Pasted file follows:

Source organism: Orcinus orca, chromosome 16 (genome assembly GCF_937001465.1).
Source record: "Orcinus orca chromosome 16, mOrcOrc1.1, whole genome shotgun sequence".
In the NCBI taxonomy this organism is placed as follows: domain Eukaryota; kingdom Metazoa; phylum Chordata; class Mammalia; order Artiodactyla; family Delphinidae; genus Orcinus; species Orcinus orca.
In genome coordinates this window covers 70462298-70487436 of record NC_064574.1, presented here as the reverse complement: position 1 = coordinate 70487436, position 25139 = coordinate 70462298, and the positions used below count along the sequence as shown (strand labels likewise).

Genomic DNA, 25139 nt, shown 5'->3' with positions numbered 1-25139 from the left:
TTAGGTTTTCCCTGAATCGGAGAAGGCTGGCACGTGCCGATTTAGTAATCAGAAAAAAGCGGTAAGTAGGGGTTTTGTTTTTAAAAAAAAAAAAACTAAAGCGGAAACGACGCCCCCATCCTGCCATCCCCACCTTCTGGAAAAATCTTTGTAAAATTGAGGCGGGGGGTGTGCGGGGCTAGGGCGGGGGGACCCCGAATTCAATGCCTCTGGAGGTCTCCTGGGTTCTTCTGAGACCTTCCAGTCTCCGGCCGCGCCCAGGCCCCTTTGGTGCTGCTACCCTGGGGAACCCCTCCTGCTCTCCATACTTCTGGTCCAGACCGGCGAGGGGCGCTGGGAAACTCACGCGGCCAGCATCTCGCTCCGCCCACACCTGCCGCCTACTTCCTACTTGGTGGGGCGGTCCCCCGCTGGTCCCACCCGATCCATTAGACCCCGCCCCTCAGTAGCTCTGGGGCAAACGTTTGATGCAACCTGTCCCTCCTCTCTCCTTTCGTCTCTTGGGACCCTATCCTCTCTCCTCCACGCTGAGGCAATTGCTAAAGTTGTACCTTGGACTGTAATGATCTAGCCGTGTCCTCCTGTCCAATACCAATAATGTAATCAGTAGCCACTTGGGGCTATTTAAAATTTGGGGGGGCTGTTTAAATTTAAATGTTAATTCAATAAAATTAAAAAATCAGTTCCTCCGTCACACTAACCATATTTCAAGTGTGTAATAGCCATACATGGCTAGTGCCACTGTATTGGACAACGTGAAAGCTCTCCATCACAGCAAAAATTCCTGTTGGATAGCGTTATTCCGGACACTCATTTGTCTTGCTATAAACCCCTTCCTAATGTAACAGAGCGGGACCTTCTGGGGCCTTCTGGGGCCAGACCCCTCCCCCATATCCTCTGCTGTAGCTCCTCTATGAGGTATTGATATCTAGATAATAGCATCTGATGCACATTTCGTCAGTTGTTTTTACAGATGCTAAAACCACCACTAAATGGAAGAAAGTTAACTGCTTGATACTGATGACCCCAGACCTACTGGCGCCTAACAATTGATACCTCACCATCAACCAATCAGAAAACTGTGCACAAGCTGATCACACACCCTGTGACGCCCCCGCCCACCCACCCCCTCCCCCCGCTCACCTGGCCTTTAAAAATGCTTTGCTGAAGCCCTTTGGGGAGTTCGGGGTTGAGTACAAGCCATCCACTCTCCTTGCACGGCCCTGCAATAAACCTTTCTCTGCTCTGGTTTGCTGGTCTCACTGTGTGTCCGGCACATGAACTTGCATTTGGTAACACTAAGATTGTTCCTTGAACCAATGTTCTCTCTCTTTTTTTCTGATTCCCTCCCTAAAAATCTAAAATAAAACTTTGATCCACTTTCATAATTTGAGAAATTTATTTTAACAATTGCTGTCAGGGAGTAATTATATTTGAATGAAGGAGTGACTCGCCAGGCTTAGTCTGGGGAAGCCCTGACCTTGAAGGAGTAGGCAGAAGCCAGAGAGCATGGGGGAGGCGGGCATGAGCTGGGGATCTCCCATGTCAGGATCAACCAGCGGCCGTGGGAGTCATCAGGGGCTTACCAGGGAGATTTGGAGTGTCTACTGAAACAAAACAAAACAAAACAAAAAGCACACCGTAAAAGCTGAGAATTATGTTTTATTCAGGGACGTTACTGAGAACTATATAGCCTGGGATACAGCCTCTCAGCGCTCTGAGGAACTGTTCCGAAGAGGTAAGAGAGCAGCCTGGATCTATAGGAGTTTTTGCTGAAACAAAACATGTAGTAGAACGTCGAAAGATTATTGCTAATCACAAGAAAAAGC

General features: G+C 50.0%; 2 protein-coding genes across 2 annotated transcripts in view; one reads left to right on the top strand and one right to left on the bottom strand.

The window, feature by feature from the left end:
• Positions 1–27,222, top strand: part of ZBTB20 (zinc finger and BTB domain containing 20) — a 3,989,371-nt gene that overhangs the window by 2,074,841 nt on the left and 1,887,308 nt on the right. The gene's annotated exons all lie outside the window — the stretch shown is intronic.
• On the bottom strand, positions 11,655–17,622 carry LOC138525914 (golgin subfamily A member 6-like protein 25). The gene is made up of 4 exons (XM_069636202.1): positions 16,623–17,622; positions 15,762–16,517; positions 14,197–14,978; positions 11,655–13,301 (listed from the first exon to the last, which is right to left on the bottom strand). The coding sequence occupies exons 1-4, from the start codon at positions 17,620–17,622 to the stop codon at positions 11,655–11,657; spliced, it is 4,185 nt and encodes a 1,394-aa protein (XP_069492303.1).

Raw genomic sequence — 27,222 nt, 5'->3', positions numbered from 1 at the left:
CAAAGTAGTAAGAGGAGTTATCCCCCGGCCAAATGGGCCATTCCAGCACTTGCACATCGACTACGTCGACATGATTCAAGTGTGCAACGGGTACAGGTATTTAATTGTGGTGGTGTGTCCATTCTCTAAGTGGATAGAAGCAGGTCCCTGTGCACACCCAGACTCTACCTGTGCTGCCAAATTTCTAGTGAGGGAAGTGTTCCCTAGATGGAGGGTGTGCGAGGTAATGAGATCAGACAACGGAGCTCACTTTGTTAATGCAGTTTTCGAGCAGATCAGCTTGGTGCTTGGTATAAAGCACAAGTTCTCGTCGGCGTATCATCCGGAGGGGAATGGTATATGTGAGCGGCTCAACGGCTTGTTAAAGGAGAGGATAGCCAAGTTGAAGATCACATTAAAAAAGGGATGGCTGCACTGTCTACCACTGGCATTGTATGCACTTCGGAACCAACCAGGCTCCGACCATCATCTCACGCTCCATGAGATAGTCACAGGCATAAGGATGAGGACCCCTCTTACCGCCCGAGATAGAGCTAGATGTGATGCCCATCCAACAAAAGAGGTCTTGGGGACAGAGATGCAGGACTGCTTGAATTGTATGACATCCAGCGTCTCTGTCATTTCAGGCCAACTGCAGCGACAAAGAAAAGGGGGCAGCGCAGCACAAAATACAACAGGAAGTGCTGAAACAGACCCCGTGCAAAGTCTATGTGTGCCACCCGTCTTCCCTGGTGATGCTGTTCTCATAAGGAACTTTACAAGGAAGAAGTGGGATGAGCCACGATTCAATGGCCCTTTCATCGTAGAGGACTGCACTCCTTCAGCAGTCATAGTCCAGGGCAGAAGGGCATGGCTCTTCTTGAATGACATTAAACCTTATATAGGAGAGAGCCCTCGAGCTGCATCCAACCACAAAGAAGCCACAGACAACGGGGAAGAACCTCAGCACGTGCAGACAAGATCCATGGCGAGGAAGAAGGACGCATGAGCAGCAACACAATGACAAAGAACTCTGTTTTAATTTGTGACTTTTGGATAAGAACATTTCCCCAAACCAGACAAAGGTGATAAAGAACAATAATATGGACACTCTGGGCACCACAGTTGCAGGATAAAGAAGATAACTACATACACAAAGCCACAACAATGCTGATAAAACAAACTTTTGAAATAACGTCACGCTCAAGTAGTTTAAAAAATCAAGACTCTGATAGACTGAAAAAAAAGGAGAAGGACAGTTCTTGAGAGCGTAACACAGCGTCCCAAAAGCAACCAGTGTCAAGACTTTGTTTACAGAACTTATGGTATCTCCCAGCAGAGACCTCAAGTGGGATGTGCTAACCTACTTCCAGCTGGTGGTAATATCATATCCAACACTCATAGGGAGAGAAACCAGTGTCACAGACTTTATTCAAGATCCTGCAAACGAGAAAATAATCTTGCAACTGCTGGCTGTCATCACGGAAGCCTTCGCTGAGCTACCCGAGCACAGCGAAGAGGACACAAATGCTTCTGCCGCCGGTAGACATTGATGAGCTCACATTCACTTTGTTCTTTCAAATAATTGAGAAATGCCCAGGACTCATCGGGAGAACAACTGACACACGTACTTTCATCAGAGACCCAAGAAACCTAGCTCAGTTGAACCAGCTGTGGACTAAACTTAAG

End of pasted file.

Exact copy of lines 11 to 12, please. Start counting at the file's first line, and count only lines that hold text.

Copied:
Raw genomic sequence — 27,222 nt, 5'->3', positions numbered from 1 at the left:
CAAAGTAGTAAGAGGAGTTATCCCCCGGCCAAATGGGCCATTCCAGCACTTGCACATCGACTACGTCGACATGATTCAAGTGTGCAACGGGTACAGGTATTTAATTGTGGTGGTGTGTCCATTCTCTAAGTGGATAGAAGCAGGTCCCTGTGCACACCCAGACTCTACCTGTGCTGCCAAATTTCTAGTGAGGGAAGTGTTCCCTAGATGGAGGGTGTGCGAGGTAATGAGATCAGACAACGGAGCTCACTTTGTTAATGCAGTTTTCGAGCAGATCAGCTTGGTGCTTGGTATAAAGCACAAGTTCTCGTCGGCGTATCATCCGGAGGGGAATGGTATATGTGAGCGGCTCAACGGCTTGTTAAAGGAGAGGATAGCCAAGTTGAAGATCACATTAAAAAAGGGATGGCTGCACTGTCTACCACTGGCATTGTATGCACTTCGGAACCAACCAGGCTCCGACCATCATCTCACGCTCCATGAGATAGTCACAGGCATAAGGATGAGGACCCCTCTTACCGCCCGAGATAGAGCTAGATGTGATGCCCATCCAACAAAAGAGGTCTTGGGGACAGAGATGCAGGACTGCTTGAATTGTATGACATCCAGCGTCTCTGTCATTTCAGGCCAACTGCAGCGACAAAGAAAAGGGGGCAGCGCAGCACAAAATACAACAGGAAGTGCTGAAACAGACCCCGTGCAAAGTCTATGTGTGCCACCCGTCTTCCCTGGTGATGCTGTTCTCATAAGGAACTTTACAAGGAAGAAGTGGGATGAGCCACGATTCAATGGCCCTTTCATCGTAGAGGACTGCACTCCTTCAGCAGTCATAGTCCAGGGCAGAAGGGCATGGCTCTTCTTGAATGACATTAAACCTTATATAGGAGAGAGCCCTCGAGCTGCATCCAACCACAAAGAAGCCACAGACAACGGGGAAGAACCTCAGCACGTGCAGACAAGATCCATGGCGAGGAAGAAGGACGCATGAGCAGCAACACAATGACAAAGAACTCTGTTTTAATTTGTGACTTTTGGATAAGAACATTTCCCCAAACCAGACAAAGGTGATAAAGAACAATAATATGGACACTCTGGGCACCACAGTTGCAGGATAAAGAAGATAACTACATACACAAAGCCACAACAATGCTGATAAAACAAACTTTTGAAATAACGTCACGCTCAAGTAGTTTAAAAAATCAAGACTCTGATAGACTGAAAAAAAAGGAGAAGGACAGTTCTTGAGAGCGTAACACAGCGTCCCAAAAGCAACCAGTGTCAAGACTTTGTTTACAGAACTTATGGTATCTCCCAGCAGAGACCTCAAGTGGGATGTGCTAACCTACTTCCAGCTGGTGGTAATATCATATCCAACACTCATAGGGAGAGAAACCAGTGTCACAGACTTTATTCAAGATCCTGCAAACGAGAAAATAATCTTGCAACTGCTGGCTGTCATCACGGAAGCCTTCGCTGAGCTACCCGAGCACAGCGAAGAGGACACAAATGCTTCTGCCGCCGGTAGACATTGATGAGCTCACATTCACTTTGTTCTTTCAAATAATTGAGAAATGCCCAGGACTCATCGGGAGAACAACTGACACACGTACTTTCATCAGAGACCCAAGAAACCTAGCTCAGTTGAACCAGCTGTGGACTAAACTTAAG